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The law ministry has said that 24 states and Union territories have joined a scheme to set up a total of 1,023 fast-track special courts (FTSCs), as a part of National Mission for Safety of Women (NMSW), to dispose of over 1.60 lakh cases of rape of children and women pending in various courts across the country.

Each of these special courts is expected to settle 165 such cases per year, according to a ministry document put in the public domain.

The states / UTs that have joined the scheme are Andhra Pradesh, Assam, Bihar, Chhattisgarh, Gujarat, Haryana, Himachal Pradesh, Jharkhand, Karnataka, Kerala, Madhya Pradesh, Maharashtra, Manipur, Delhi, Nagaland, Odisha, Punjab, Rajasthan, Tamil Nadu, Telangana, Tripura, Chandigarh, Uttarakhand and Uttar Pradesh.

Mizoram, Sikkim, Meghalaya, Jammu & Kashmir, Ladakh and Puducherry are yet to join the scheme.

The justice department had proposed to set up 1,023 fast-track courts at a total budget of Rs 767.25 crore. The central support of Rs 474 crore for one year will be used from the Nirbhaya Fund.

The fund was announced by the Centre in 2013 after December 16, 2012, gangrape and murder of a student in Delhi, to support the initiatives of governments and NGOs working towards the safety of women.



A total of 1,023 FTSCs will be set up, out of which 389 of such courts will exclusively handle the Protection of Children from Sexual Offences (POCSO) Act cases as per the directions of the Supreme Court.

The remaining 634 FTSCs will deal with either rape cases or both rape and the POCSO Act cases depending upon the pendency and requirement, the document said.

“Each FTSC is expected to dispose of 41-42 cases in each quarter and at least 165 cases in a year,” according to the document.

As per the document, a total of 1,66,882 cases of rape and the POCSO Act are pending trial in various courts across the country.

There are 389 districts where the number of pending cases under the POCSO Act exceeds 100. Therefore, as per the directives of the apex court, in each of these districts one exclusive POCSO court will be set up which will try no other cases, the document said.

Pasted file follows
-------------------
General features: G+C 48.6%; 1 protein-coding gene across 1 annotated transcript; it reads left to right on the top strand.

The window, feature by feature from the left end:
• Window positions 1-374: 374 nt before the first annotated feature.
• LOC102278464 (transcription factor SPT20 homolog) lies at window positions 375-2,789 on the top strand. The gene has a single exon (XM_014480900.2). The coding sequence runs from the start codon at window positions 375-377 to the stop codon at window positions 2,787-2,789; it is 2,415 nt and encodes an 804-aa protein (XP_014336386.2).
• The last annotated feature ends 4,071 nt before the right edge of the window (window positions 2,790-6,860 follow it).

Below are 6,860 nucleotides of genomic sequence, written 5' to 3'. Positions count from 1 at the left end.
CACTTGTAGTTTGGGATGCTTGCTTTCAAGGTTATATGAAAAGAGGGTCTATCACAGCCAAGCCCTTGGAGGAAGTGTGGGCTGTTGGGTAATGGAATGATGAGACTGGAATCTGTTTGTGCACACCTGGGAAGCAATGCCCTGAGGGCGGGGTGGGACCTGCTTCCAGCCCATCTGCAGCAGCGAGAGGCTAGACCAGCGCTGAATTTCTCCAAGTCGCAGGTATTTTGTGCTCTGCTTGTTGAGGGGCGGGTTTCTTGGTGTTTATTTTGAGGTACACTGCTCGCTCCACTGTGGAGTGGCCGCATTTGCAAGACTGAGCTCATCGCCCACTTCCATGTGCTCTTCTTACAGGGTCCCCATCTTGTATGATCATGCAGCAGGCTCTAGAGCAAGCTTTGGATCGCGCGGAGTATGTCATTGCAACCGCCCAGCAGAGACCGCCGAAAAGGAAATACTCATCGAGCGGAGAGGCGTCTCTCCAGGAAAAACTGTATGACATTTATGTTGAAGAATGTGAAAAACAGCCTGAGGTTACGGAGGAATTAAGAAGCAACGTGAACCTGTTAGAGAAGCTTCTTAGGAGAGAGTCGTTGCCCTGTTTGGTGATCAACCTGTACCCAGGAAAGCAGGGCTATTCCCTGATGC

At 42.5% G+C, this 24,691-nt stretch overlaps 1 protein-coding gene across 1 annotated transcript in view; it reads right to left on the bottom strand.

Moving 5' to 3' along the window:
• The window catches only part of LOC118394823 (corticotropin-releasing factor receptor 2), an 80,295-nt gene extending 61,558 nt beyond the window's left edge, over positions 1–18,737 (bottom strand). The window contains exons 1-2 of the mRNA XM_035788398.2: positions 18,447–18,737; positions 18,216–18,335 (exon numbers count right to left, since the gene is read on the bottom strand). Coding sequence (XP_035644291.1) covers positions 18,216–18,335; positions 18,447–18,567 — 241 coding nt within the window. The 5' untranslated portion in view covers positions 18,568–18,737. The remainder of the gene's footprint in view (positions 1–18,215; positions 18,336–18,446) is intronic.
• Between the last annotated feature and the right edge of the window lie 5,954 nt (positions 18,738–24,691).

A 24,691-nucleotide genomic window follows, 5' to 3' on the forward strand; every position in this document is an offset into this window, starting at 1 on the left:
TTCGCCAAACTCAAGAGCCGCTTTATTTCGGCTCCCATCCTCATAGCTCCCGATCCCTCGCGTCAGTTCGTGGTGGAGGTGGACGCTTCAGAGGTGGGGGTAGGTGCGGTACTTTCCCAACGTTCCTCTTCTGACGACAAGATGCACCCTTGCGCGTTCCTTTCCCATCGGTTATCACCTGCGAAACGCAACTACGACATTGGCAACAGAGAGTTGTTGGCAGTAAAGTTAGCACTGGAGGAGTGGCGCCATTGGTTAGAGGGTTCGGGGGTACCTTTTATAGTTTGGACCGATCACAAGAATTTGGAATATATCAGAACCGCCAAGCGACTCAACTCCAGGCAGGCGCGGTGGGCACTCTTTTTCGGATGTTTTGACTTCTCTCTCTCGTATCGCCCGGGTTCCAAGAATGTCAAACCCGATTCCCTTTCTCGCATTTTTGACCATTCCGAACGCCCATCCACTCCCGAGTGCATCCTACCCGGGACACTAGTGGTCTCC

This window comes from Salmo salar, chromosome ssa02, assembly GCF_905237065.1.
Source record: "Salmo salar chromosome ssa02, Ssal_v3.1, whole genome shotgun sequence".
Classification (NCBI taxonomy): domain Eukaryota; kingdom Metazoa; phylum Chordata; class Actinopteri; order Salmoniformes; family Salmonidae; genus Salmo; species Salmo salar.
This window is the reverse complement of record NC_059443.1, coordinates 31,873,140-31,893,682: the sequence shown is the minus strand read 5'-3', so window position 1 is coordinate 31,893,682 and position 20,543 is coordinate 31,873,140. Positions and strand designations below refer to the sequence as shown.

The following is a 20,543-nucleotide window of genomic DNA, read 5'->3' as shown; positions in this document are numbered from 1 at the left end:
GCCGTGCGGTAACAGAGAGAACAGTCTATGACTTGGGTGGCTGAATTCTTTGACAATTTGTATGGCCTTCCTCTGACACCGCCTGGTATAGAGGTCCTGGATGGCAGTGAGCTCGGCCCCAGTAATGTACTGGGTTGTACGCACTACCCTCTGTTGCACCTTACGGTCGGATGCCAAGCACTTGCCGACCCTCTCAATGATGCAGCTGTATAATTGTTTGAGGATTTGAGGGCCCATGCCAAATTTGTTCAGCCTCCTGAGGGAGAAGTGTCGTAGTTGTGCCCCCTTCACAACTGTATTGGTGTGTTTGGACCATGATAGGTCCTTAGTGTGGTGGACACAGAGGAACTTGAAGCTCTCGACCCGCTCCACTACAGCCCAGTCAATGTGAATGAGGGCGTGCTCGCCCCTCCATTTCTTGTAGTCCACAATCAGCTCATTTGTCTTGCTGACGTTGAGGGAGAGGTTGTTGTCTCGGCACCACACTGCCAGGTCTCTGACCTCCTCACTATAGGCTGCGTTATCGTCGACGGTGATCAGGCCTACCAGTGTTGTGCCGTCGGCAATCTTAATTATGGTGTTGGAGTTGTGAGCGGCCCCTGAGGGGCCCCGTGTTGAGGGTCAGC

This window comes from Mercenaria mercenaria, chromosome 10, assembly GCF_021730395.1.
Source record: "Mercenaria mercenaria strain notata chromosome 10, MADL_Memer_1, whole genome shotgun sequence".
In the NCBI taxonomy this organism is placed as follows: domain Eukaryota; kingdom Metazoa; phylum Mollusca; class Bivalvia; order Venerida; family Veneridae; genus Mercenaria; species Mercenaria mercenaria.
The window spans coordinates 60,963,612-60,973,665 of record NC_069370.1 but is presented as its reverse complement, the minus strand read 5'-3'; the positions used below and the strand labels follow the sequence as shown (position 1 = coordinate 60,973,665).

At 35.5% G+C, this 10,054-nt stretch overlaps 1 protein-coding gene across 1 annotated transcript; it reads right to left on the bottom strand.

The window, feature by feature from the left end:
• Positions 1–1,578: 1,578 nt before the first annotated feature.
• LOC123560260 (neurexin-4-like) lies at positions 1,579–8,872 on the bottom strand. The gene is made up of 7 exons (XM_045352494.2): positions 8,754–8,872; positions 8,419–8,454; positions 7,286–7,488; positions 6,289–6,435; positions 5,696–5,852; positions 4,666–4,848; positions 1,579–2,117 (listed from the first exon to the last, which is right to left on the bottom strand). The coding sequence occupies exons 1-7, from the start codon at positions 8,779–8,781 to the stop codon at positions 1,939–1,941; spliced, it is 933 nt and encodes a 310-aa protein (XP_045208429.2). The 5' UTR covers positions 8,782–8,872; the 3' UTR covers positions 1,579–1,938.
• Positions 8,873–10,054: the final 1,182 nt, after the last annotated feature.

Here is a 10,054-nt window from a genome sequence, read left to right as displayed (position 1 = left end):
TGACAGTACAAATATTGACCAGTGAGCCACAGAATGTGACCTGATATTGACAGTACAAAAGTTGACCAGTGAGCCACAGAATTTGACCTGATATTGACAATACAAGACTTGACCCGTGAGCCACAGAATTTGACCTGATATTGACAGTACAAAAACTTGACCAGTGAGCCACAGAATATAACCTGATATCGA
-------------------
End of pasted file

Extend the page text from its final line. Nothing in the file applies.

The home ministry had set up a Women Safety Division on May 28, 2018, to strengthen measures for the safety of women and instil a greater sense of security in them through speedy and effective administration of justice in a holistic manner and by providing a safer environment for women.

The new division is responsible for policy formulation, planning, coordinating, formulating and implementing projects/schemes to assist states / UTs to achieve this objective, as also prison reforms, anti-human trafficking and related subjects.

The National Mission for Safety of Women was created with the participation of stakeholder ministries/departments, which would undertake specified actions in a time-bound manner.

These include setting up of fast-track special courts, strengthening of forensic set-up and building up of National Registry of Sexual Offenders, appointing additional public prosecutors, and providing appropriate medical and rehabilitation facilities to victims. Issues like sensitisation of children through appropriate changes in the school curriculum, a media campaign for raising awareness, checking the proliferation of pornography materials and online content will also be addressed.



The Protection of Children from Sexual Offences (POCSO) Act, 2012, was enacted to protect children from offences of sexual assault, sexual harassment and pornography with due regard for safeguarding the interest and well-being of children.

The Act defines a child as any person below 18 years of age and regards the best interests and welfare of the child as a matter of paramount importance at every stage, to ensure the healthy physical, emotional, intellectual and social development of the child. The act is gender-neutral.

In July 2019, the government amended the Act to make punishment more stringent for committing sexual crimes against children, including the death penalty.